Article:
A couple of days after the accident, a knock came at the door early in the evening. When Tom opened it, there he was. It was the liberal Lutheran minister whom everyone in Tom’s Evangelical circle knew was a cussing, smoking, god-forsaken wolf in Christian’s clothing and false prophet who was destined for Hell. The Lutheran minister knew Tom as well and what he stood for in the Evangelical community.

Still, there he was. His station wagon was backed up to the front door of the house. As he handed Tom the first of 21 bags of groceries, he quietly said, “We heard you were having a tough time.” Without saying another word, he proceeded to carry the rest of the groceries into the house.

Tom stood there speechless, barely able to move, and unable to think of anything to say except a sheepish, “Thank you.”

In that moment, love and grace broke through to make a crack in Tom’s wall of intolerance and judgmentalism. It is a crack that would grow over the years until it finally fell. Over a period of about 15 years the wall was leveled. In another 20 years, when Tom established Tenacious Change, he was able to build it on a foundation of the love and grace a person showed him. Not just any person, but a person he had judged as less than human. It was a foundation upon which tolerance and acceptance could be practiced.

This is an origin story that Tom has rarely shared. However, when he saw the segment on the PBS NewsHour this past week, it seemed important. We are in a time when intolerance and judgmentalism are being practiced by many people and groups – on both sides of the political divide and regardless of their socio and religious beliefs. It feels so extreme some days that we wonder if this is how it will be for the rest of our lives. Maybe it will be that way but don’t underestimate the power of love and grace. It will win the day. That’s what we believe at Tenacious Change and why we practice tolerance and acceptance and offer love and grace.

Tenacious Change Coming to Substack

We are putting some test posts on Substack to get used to working with the site. We invite you to check them out at this link. Please know, though, that at this time we are re-running some recently past posts so we can get accustomed to posting there. We are continuing to learn the formatting but when we are fully ready to start publishing there, we’ll let you know!

Scheduling for Fall 2023 and Winter 2024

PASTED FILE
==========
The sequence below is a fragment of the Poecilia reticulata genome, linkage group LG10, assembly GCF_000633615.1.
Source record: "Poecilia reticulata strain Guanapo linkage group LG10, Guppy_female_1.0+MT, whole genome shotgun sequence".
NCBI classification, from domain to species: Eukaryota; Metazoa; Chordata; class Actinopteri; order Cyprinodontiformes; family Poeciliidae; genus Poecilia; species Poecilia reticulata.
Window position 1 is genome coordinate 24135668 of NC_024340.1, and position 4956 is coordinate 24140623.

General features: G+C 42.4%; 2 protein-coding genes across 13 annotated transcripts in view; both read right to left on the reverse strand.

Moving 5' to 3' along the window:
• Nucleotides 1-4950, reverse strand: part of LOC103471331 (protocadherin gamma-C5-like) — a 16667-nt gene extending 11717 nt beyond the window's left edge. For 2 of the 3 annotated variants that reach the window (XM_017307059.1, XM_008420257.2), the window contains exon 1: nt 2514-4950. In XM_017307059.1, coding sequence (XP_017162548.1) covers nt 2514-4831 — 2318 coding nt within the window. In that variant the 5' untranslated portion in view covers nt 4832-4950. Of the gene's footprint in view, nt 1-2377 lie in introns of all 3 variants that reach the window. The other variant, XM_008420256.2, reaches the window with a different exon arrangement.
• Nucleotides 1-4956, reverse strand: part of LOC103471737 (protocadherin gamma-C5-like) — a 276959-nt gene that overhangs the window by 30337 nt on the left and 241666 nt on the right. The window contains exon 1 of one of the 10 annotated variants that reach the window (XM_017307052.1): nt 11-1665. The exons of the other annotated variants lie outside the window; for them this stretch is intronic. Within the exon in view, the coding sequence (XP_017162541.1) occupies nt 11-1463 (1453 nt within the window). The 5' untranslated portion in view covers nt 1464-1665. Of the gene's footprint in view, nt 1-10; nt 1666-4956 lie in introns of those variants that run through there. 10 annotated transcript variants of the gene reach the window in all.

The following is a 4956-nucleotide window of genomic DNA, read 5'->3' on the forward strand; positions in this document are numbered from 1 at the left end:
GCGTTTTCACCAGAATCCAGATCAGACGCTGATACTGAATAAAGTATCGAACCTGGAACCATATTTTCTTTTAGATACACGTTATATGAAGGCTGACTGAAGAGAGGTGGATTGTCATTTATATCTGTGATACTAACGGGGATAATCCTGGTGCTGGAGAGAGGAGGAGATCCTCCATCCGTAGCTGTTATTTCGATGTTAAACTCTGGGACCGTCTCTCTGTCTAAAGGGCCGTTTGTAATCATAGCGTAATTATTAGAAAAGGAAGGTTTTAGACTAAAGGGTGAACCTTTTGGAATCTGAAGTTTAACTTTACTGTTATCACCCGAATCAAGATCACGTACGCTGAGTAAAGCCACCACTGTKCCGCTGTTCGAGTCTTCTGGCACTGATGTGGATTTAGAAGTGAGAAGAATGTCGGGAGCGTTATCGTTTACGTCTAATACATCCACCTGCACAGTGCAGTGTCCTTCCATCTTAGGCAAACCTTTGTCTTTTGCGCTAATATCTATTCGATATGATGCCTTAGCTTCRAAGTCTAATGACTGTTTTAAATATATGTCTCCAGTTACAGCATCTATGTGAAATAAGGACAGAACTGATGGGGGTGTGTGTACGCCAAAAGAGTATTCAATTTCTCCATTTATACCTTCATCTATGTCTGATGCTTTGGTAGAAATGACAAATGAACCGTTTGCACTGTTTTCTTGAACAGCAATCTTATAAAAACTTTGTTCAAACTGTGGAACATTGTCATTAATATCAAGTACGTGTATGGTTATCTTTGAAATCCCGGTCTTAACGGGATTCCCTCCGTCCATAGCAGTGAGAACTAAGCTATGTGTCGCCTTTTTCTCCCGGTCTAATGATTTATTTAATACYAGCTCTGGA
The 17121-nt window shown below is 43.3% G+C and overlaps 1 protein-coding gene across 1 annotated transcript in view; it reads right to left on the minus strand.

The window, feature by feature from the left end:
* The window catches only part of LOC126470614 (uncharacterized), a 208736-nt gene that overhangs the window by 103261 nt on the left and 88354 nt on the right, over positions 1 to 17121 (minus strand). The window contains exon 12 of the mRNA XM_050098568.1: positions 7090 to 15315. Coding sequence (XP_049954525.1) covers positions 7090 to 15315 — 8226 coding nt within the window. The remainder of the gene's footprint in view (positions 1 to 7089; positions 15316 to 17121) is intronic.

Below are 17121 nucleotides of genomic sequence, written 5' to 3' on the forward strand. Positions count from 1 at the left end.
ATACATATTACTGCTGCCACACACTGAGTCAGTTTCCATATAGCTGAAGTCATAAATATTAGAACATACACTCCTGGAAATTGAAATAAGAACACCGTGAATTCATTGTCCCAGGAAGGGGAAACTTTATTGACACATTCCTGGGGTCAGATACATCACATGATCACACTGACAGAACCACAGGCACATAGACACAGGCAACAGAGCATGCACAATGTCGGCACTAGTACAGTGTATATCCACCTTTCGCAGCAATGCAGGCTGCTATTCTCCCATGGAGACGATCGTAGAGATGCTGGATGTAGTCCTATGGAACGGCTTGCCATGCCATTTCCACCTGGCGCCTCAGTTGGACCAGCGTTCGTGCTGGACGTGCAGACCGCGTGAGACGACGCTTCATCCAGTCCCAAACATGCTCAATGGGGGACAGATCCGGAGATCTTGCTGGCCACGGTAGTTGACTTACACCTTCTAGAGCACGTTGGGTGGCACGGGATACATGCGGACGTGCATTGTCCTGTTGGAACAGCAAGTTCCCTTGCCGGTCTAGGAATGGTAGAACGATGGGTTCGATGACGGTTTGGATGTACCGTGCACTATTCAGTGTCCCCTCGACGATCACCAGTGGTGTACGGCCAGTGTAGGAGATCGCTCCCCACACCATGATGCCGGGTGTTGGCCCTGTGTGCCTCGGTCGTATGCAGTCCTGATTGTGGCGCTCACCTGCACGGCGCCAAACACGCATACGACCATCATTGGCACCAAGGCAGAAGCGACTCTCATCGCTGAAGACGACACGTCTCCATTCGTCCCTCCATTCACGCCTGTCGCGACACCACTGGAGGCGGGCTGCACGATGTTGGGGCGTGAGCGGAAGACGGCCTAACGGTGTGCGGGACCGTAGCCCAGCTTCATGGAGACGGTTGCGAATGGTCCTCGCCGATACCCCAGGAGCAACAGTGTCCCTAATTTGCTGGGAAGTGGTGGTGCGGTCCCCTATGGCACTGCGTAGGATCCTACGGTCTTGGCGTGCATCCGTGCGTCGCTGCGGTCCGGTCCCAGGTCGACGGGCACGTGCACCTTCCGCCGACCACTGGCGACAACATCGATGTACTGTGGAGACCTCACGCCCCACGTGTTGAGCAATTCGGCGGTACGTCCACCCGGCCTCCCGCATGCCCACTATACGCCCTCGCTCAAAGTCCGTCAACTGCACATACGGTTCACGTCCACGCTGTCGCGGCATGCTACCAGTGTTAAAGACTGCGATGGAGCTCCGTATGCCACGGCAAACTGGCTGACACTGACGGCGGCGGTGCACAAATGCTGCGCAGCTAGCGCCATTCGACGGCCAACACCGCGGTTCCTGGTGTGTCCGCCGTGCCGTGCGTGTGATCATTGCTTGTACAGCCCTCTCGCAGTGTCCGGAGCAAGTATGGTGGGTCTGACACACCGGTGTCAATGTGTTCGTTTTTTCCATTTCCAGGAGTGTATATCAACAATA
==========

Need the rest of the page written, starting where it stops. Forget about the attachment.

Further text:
We are currently scheduling consultations, workshops, and training events for late summer and early Fall as well as for this upcoming Winter. Visit our website to learn more about everything we offer. You can even download and share this handout with your colleagues. Then schedule a time to talk to us.

Now Available!

Preparing for Controversy in the Fog of (Culture) War does not hold all the answers but it has some that will be helpful. It will help you understand:

  • the difference between a controversy and a conflict
  • the stages of conflict
  • the cycle of intractable conflict
  • the value and importance of Strategic Controversy Management
  • when to intervene so that a controversy does not become a conflict
  • how to slow or stop a controversy, even a conflict, when it occurs

Ninety-one percent (91%) of people completing the evaluation after the live April 2023 seminar told us they felt more confident in their ability to manage controversy as a result of participating in the seminar. Specifically, here’s what they told us how they benefited most from it:

  • Five big steps in controversy management.
  • The rules of civil conversation.
  • Understanding how controversy and conflict are different now from the 90’s and understanding where and how conflict can be deterred.
  • Learning about when more people are likely to “get on-board” with your issue. This helped me think about where my energy and efforts can be used more effectively.
  • Tom’s historical observations about the Culture War and how things have changed…or not changed.
  • The cycle of intractable conflict.

In addition to the video, there are downloadable PDF resources. All are available at no cost, though you will be asked to sign a guest book before accessing the video and downloads.

Click on the link below to see a brief trailer video and then access the full video and all resources.

What Controversy Could be Brewing In Your World?

sticks and pine cones near a coffee maker
Photo by Ron Lach on

Please follow this link (or click on the button below) to complete a brief Google form where you can tell us.

  • What controversies are emerging that you might be able to head off?
  • What controversies are you actually facing at this time?
  • Can you share a situation with us that we can turn into an anonymous “case study” and explore in an upcoming blog?
  • What specific questions do you have about getting prepared for controversy or managing controversy?

Remember, you can also access our video Preparing for Controversy inthe Fog of (Culture) War on our website and we also offer a day-long training event on managing controversy – on-site or online.